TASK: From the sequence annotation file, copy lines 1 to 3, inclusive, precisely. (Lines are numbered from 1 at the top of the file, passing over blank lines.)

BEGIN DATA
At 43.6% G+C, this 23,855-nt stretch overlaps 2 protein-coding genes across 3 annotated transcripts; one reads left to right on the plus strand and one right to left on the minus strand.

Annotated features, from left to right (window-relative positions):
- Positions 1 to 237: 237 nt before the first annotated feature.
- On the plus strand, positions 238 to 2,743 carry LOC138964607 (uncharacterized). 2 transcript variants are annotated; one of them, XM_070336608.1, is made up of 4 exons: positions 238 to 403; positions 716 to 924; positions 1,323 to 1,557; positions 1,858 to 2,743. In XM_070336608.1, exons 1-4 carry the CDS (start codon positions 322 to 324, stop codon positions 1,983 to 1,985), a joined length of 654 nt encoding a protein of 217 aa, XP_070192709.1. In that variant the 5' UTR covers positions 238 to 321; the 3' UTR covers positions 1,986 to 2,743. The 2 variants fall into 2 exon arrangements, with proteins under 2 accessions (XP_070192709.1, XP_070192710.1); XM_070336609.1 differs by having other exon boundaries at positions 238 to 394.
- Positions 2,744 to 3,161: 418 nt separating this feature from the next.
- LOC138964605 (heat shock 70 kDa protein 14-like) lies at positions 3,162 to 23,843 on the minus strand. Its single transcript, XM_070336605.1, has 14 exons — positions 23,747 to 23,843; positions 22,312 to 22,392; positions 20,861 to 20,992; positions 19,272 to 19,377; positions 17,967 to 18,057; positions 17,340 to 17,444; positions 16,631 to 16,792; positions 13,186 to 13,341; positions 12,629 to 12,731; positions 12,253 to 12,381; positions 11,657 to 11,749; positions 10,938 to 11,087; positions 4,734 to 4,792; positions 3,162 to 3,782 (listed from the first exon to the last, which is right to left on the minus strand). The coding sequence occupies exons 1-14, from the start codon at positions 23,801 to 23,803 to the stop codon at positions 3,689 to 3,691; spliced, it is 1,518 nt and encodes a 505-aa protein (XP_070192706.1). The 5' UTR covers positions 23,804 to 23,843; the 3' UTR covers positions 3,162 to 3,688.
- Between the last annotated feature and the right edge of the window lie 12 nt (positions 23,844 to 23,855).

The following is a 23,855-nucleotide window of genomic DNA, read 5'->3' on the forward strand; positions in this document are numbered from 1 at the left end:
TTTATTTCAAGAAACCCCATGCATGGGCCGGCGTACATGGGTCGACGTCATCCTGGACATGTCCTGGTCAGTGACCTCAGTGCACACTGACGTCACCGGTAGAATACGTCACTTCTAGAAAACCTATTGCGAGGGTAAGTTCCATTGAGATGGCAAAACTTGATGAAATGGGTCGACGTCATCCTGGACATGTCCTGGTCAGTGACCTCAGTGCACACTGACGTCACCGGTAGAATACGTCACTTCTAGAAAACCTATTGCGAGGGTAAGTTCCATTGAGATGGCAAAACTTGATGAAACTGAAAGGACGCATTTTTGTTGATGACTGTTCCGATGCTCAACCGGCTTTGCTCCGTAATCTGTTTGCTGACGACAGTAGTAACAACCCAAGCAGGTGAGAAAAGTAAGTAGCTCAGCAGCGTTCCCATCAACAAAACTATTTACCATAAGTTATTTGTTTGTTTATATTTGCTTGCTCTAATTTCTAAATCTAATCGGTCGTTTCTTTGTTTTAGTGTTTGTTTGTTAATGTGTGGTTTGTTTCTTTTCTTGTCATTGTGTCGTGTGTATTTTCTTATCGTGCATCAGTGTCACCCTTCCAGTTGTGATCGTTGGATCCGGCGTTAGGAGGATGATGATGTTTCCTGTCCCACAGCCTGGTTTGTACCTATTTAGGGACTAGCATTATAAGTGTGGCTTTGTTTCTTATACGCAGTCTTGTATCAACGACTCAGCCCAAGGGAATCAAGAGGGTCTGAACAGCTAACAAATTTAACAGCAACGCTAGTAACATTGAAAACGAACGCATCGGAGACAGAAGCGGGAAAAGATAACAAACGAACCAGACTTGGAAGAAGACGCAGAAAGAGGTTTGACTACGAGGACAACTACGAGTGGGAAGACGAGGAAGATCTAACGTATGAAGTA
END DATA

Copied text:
At 43.6% G+C, this 23,855-nt stretch overlaps 2 protein-coding genes across 3 annotated transcripts; one reads left to right on the plus strand and one right to left on the minus strand.

Annotated features, from left to right (window-relative positions):
- Positions 1 to 237: 237 nt before the first annotated feature.